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Drummers lead the Walk for Reconciliation in Ottawa May 31, 2015. The event is one of many surrounding the release of the final report from the Truth and Reconciliation Commission on the former Canadian Indian residential school system, which will be released June 2.CHRIS WATTIE/Reuters

As the head of the commission probing past physical and sexual abuse at Indian residential schools prepares to release a long-awaited report this week, he acknowledges that national reconciliation will not be easily achieved.

Murray Sinclair, the chair of Canada's Truth and Reconciliation Commission, who will make public on Tuesday a summary into what occurred behind the schools' walls, says there was never any hope of achieving reconciliation within the five-year lifetime of his commission. But he will make recommendations, he says, about what the government and aboriginal people need to do to move in that direction.

"If you look at the conversations we have had with various individuals, they all talk about reconciliation being important and they all want it to happen and they say they want to be contributors to it," he said. "But we say it takes more than words. In addition to the apology, there has to be atonement and there has to be action."

Indigenous leaders take a much harsher view of the reconciliation process seven years after Prime Minister Stephen Harper offered his historic apology for the harms done to aboriginal children and the native community.

They accuse Ottawa and Department of Justice lawyers of putting the victims on trial, of withholding documents that could prove former students' tales of hardship as they apply for compensation, and of creating an atmosphere of suspicion and hostility, calling into question the sincerity of the Prime Minister's statement of regret.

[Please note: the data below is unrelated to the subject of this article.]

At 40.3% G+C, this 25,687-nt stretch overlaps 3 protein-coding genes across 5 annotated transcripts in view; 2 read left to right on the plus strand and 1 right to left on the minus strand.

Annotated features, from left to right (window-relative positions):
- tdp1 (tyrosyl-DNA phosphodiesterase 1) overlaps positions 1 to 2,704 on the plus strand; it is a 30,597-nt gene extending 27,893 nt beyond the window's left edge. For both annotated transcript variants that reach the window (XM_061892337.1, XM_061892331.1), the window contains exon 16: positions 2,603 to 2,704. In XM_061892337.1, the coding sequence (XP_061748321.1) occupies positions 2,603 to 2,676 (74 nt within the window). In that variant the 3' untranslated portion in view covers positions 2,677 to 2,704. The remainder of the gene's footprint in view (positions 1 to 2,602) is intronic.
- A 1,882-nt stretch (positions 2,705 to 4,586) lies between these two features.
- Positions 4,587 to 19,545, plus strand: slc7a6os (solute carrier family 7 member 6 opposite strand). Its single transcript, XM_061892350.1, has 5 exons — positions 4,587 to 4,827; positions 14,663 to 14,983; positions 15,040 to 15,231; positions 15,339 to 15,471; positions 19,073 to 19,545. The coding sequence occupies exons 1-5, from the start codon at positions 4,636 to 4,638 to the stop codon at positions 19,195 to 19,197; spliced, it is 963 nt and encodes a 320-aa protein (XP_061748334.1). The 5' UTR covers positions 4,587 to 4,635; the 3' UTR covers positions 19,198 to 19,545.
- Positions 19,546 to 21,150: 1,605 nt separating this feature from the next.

Aboriginal leaders say little has changed since the fanfare of June 11, 2008.

"We can point to a relationship with this government that is unnecessarily adversarial. They spent $106-million last year in legal fees fighting aboriginal rights and treaty rights," said Perry Bellegarde, the National Chief of the Assembly of First Nations. "The relationship has not improved to the point where we can say reconciliation has started."

The agreement between the government, the survivors of the schools, and the churches that ran them, is the largest class-action settlement in Canadian history. It has resulted in billions of dollars in compensation for those who were deprived of their families and their culture, and in many cases subjected to physical, sexual and emotional abuse.

For its part, the government says it is living up to the responsibilities to residential-school survivors.